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Vacheron Constantin. A Fine 18k Gold Skeletonized Keyless Lever Dress Watch
The Art of Skeletonizing Within the watch world, there is a general consensus that a skeleton watch is one in which the plates and bridges of the movement have been cut away to leave only which the watch needs to function. Often in today's world, an open dial watch is referred to as a skeleton, in which the dial has been removed to see the movement. In removing the excess metal from the movement, the remainder left an intricate design on its own, but also left a little room for the watchmaker to engrave a design or pattern on the remaining metal. This type of delicate design work takes a very skilled artisan, like those found at the manufacture of Vacheron Constantin. Throughout its history, Vacheron Constantin has placed an emphasis on the types of decorative work that were often passed down in families, from generation to generation - enamelling, gem-setting, and engraving. The Engraving Process The process of engraving begins with the engraver fixing a component to be engraved on a type of wax material, which becomes a solid state when cooled. The engraver will remove slivers of metal, using the same tools that engravers have used for the last several centuries. Any errors or slips cannot be fixed, and the component has to be melted down and re-created. The engraving allows light to catch and reflect off of the metal in a way that would not happen on a flat piece of metal. Once the engraved pattern is complete, it is removed from the wax material and cleaned, and then given a final polish. Vacheron Constantin Skeleton Watches The brand's first skeleton watch dates to 1924, during the Art Deco era when many brands were experimenting with design features such as gem-setting, innovative shapes, and enamelling. The very first Vacheron Constantin skeleton watch was housed in a rock crystal case, with a platinum band, set with sapphires - very much encompassing several Art Deco features in one watch. The brand continued this tradition of skeletonized watches, and went on to produce a number of desk clocks with skeletonized movements held between two sapphire panels, with movements featuring a remontoire d'égalité with constant force. Vacheron Constantin continued to produce skeletonized pocket watches through the 1960's, when in 1964 it created the first skeletonized wristwatch, probably specially commissioned by an important client. This first watch did not actually have the special engraving on the movement, and is more of an open dial watch, than a skeleton watch by definition. In the early 1970's, Vacheron Constantin took their caliber 1003, created in 1955 as the thinnest watch movement ever, and skeletonized the movement - thus creating the caliber 1003SQ - SQ for squelette, the French word for "skeleton". This led to production of their first "serially" manufactured skeletonized wristwatches. For awhile, Vacheron Constantin only produced time-only pieces with skeletonized movements, but starting in the mid-1990's began producing skeletonized versions of tourbillons and minute repeaters. These watches were very-well received by the international watch community, and led to the further production of skeletonized pieces throughout their model range. Vacheron Constantin also began adding skeletonized features to some of its limited edition timepieces, such as a skeletonized rotor which would be seen through a sapphire crystal display back. Today, Vacheron Constantin is one of the few watch manufacturers to embrace traditional design techniques, with engraving being one of the most difficult and at the same time most rewarding. The level of expertise needed to produce these beautiful and functional watches, from the most simple time-only to the highly complicated, makes a skeletonized watch a necessary part of any watch aficionado's collection. Special Thank You to Alexander Ghotbi and The Hour Lounge for Providing Information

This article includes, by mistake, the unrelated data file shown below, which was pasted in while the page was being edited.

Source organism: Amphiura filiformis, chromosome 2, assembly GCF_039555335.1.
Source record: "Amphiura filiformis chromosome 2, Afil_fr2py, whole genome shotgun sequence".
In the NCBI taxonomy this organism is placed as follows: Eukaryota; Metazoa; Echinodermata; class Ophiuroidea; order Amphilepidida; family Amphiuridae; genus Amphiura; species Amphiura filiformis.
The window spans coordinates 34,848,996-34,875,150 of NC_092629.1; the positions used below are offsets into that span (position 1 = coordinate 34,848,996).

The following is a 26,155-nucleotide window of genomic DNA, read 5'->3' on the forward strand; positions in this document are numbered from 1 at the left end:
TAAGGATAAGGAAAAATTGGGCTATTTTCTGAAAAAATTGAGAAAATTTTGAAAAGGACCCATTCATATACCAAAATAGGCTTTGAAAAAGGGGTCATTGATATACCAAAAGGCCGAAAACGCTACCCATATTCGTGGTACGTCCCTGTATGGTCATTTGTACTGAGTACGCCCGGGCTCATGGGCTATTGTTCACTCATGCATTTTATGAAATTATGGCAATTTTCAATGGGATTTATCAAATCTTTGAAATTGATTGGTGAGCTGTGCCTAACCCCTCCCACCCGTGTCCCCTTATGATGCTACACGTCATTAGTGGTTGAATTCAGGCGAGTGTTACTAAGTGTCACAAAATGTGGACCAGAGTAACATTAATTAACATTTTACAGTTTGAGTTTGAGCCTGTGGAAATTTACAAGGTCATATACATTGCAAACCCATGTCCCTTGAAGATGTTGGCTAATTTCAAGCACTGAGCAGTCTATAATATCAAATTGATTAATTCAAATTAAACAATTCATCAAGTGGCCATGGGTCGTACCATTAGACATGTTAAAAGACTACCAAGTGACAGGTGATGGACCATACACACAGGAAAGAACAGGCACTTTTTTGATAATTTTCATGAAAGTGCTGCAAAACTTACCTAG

Vacheron Constantin. A Fine 18k Gold Skeletonized Keyless Lever Dress Watch


Vacheron Constantin. A Fine 18k Gold Skeletonized Keyless Lever Dress Watch
Signed Vacheron Constantin, Genève, Movement No. 767'700, Case No. 602'252, Manufactured in 1991
Finely engraved skeletonized lever movement, 20 jewels, black hands, circular case, ribbed bezel, snap on case back, case and movement signed
43mm diam.

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Accompanied by a Vacheron Constantin presentation box and outer packaging.

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